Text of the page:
DENVER — The Chair of the Senate Judiciary Committee, Senator Lucia Guzman (D-Denver), told The Denver Post in a recent interview that she supports a bill banning standard capacity gun magazines over 15 rounds, despite the fact that it could decimate jobs in her district.
On Friday, The Denver Post’s Lynn Bartels published an interview with Senator Guzman where she stood by her support of the bill, HB1224, even after Bartels pointed out that two companies residing in Guzman’s district, Lawrence Tool and Molding and Alfred Manufacturing, would leave the state should the bill pass.
“It’s always been a lifelong interest of mine to support small businesses, so it’s very problematic if we lose a business like that to our neighborhood,” said Senator Guzman.
“They do employ a lot of people. However, I’m here as the legislator. I’m here to vote on a very important bill about the safety of our people. And so yes, it gives me caution, but I’ll have to vote with that in mind.”
Guzman’s decision to buck the economic interests of her district appear to ignore advice offered by her Senate colleague, Senator Lois Tochtrop (D-Thornton), who told The Colorado Observer recently that Democrats “have to be very careful to vote their district’s sentiments” on gun issues.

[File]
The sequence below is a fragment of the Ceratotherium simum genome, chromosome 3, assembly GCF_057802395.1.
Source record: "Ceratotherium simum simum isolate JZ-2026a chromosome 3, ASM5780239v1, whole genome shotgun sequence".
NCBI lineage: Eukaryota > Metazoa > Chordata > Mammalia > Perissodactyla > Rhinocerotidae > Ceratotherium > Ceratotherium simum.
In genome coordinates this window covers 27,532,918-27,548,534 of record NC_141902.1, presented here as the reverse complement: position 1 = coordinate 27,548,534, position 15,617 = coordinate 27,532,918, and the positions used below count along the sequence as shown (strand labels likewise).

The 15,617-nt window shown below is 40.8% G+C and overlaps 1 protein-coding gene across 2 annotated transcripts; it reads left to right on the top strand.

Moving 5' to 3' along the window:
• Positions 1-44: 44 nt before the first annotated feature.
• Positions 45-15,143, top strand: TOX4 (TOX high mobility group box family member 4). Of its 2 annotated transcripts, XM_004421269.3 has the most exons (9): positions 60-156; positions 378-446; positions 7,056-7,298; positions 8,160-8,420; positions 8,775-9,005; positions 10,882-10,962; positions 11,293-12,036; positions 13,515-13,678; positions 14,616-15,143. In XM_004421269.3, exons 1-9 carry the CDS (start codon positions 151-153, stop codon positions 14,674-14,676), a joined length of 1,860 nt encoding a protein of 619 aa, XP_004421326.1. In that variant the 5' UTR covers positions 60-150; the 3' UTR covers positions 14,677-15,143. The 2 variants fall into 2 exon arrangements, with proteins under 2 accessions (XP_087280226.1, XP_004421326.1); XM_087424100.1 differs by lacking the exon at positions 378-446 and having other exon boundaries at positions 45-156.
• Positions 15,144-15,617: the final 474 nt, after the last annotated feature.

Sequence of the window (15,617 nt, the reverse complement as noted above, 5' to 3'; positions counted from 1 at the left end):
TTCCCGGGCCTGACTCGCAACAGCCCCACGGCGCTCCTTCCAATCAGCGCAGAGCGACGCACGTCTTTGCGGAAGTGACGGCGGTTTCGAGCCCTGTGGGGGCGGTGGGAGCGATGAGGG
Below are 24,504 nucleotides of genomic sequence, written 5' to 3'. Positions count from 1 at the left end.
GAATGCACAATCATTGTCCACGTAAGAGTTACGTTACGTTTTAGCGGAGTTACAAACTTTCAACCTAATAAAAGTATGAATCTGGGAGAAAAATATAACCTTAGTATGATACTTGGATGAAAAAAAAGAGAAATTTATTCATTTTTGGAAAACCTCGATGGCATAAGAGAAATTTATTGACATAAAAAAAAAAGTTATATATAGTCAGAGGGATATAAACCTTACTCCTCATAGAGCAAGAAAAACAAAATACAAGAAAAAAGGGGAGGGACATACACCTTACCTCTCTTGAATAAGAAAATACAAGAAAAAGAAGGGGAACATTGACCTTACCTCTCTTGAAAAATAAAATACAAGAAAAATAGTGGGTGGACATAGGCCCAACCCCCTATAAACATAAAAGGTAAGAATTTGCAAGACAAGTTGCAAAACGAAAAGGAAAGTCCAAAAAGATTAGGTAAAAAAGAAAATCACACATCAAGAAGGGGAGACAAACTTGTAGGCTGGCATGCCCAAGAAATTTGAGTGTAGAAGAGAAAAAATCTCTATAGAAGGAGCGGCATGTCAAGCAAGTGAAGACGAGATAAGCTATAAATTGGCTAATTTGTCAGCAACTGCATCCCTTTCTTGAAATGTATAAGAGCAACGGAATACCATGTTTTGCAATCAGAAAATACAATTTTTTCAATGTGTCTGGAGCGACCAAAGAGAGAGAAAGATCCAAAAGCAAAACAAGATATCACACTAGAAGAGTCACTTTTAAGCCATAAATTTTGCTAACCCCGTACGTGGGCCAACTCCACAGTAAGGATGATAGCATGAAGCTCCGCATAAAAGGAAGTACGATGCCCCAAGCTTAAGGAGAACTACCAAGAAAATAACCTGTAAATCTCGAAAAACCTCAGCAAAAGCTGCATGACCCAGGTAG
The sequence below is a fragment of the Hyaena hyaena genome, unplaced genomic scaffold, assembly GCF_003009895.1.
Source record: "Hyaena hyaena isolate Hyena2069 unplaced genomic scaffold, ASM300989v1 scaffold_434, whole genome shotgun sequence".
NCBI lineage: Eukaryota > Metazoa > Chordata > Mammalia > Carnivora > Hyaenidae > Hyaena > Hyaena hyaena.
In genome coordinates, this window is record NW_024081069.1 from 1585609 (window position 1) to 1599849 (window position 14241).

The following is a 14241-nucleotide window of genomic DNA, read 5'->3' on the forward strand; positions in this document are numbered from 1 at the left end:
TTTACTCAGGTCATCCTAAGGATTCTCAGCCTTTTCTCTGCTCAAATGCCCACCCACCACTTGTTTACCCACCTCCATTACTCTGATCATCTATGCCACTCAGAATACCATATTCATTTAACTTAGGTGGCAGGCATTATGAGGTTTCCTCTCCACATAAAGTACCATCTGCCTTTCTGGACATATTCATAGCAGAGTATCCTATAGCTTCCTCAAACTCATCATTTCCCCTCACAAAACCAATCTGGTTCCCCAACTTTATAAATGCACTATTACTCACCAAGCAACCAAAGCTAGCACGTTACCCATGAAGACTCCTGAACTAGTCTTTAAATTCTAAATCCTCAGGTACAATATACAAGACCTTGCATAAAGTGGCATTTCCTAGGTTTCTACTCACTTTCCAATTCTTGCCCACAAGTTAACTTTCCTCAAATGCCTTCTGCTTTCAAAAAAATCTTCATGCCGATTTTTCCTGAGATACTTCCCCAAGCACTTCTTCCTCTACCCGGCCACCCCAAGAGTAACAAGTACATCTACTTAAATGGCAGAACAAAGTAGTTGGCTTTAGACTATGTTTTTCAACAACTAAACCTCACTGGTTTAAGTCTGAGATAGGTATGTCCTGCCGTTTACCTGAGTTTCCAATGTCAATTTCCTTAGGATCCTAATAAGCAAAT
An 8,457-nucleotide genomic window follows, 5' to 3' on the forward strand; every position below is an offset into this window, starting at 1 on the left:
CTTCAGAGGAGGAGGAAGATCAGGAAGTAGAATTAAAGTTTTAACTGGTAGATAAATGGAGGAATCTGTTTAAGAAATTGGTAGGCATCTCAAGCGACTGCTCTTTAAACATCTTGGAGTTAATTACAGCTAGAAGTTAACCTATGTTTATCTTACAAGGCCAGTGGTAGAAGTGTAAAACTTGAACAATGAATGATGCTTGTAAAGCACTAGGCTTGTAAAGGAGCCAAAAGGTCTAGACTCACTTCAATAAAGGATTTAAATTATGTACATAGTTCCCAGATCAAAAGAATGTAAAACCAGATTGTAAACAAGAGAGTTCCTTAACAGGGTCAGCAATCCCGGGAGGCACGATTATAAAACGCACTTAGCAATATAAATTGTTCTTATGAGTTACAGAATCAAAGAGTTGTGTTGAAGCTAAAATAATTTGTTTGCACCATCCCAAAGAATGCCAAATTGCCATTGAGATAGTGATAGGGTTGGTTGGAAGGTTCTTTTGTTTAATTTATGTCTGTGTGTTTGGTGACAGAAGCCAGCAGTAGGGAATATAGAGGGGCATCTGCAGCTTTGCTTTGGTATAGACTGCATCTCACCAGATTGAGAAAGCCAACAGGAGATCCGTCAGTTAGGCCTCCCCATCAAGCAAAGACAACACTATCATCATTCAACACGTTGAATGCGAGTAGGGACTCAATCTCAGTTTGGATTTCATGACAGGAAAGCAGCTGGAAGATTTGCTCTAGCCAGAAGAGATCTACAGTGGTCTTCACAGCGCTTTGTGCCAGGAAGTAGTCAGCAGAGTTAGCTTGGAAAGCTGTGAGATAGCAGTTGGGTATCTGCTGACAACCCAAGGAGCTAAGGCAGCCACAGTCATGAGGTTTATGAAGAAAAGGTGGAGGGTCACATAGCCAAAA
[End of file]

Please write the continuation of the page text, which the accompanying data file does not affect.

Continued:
“I think Clinton is right on for the state of Colorado,” referencing the former president’s warning to Democrats about overzealously pushing gun control legislation. “There is a lot of hysteria on both sides. I think we have to be moderate on these issues.”
Governor Hickenlooper, known for his moderate stances on most issues and a fellow Democrat, refused to publicly support HB1224, or any other proposed gun bill working its way through the Legislature other than universal background checks, when asked about the issue on CBS’ Face the Nation on Sunday.
With opponents of HB1224, and other legislation seen by critics as suppressing the Second Amendment, flooding town hall meetings across the state this weekend, Democrats are witnessing a public backlash against their agenda which is rare for state legislative issues, normally not given much attention by the public.
Whether any Democrats in the Senate heed Clinton’s advice has yet to be seen. The bill banning standard capacity magazines over 15 rounds, which cleared the Democrat-controlled House last week, is expected to be taken up in the Senate next week.